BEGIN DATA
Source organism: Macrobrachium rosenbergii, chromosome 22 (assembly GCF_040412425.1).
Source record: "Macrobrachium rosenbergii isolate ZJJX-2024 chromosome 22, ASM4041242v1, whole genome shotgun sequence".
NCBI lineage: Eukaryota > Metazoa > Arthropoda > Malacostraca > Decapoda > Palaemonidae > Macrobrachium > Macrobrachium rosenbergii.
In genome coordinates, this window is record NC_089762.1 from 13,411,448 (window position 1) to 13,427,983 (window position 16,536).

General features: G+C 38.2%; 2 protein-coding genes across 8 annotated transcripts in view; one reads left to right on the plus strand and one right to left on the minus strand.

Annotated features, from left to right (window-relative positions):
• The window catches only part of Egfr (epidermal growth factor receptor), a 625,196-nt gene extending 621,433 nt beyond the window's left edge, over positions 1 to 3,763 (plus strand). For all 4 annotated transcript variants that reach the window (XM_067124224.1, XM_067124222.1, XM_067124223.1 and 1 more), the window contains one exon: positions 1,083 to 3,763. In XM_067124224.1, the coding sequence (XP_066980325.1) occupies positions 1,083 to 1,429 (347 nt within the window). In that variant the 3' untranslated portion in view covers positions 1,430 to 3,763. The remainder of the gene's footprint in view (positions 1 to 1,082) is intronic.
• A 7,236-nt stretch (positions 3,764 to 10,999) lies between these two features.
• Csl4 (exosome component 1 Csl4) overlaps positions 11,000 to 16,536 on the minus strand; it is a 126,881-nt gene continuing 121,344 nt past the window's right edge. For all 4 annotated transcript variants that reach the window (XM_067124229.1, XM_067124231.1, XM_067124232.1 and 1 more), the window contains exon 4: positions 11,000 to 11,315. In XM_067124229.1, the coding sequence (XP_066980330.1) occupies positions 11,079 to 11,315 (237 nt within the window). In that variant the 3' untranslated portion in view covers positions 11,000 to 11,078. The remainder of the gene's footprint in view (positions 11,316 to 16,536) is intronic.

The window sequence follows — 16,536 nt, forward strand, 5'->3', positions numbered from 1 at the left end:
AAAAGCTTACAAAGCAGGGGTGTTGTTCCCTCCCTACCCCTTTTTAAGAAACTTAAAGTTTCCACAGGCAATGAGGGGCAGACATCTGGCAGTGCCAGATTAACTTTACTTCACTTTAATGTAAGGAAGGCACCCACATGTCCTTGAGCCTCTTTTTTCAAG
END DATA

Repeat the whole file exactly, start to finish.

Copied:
Source organism: Macrobrachium rosenbergii, chromosome 22 (assembly GCF_040412425.1).
Source record: "Macrobrachium rosenbergii isolate ZJJX-2024 chromosome 22, ASM4041242v1, whole genome shotgun sequence".
NCBI lineage: Eukaryota > Metazoa > Arthropoda > Malacostraca > Decapoda > Palaemonidae > Macrobrachium > Macrobrachium rosenbergii.
In genome coordinates, this window is record NC_089762.1 from 13,411,448 (window position 1) to 13,427,983 (window position 16,536).

General features: G+C 38.2%; 2 protein-coding genes across 8 annotated transcripts in view; one reads left to right on the plus strand and one right to left on the minus strand.

Annotated features, from left to right (window-relative positions):
• The window catches only part of Egfr (epidermal growth factor receptor), a 625,196-nt gene extending 621,433 nt beyond the window's left edge, over positions 1 to 3,763 (plus strand). For all 4 annotated transcript variants that reach the window (XM_067124224.1, XM_067124222.1, XM_067124223.1 and 1 more), the window contains one exon: positions 1,083 to 3,763. In XM_067124224.1, the coding sequence (XP_066980325.1) occupies positions 1,083 to 1,429 (347 nt within the window). In that variant the 3' untranslated portion in view covers positions 1,430 to 3,763. The remainder of the gene's footprint in view (positions 1 to 1,082) is intronic.
• A 7,236-nt stretch (positions 3,764 to 10,999) lies between these two features.
• Csl4 (exosome component 1 Csl4) overlaps positions 11,000 to 16,536 on the minus strand; it is a 126,881-nt gene continuing 121,344 nt past the window's right edge. For all 4 annotated transcript variants that reach the window (XM_067124229.1, XM_067124231.1, XM_067124232.1 and 1 more), the window contains exon 4: positions 11,000 to 11,315. In XM_067124229.1, the coding sequence (XP_066980330.1) occupies positions 11,079 to 11,315 (237 nt within the window). In that variant the 3' untranslated portion in view covers positions 11,000 to 11,078. The remainder of the gene's footprint in view (positions 11,316 to 16,536) is intronic.

The window sequence follows — 16,536 nt, forward strand, 5'->3', positions numbered from 1 at the left end:
AAAAGCTTACAAAGCAGGGGTGTTGTTCCCTCCCTACCCCTTTTTAAGAAACTTAAAGTTTCCACAGGCAATGAGGGGCAGACATCTGGCAGTGCCAGATTAACTTTACTTCACTTTAATGTAAGGAAGGCACCCACATGTCCTTGAGCCTCTTTTTTCAAG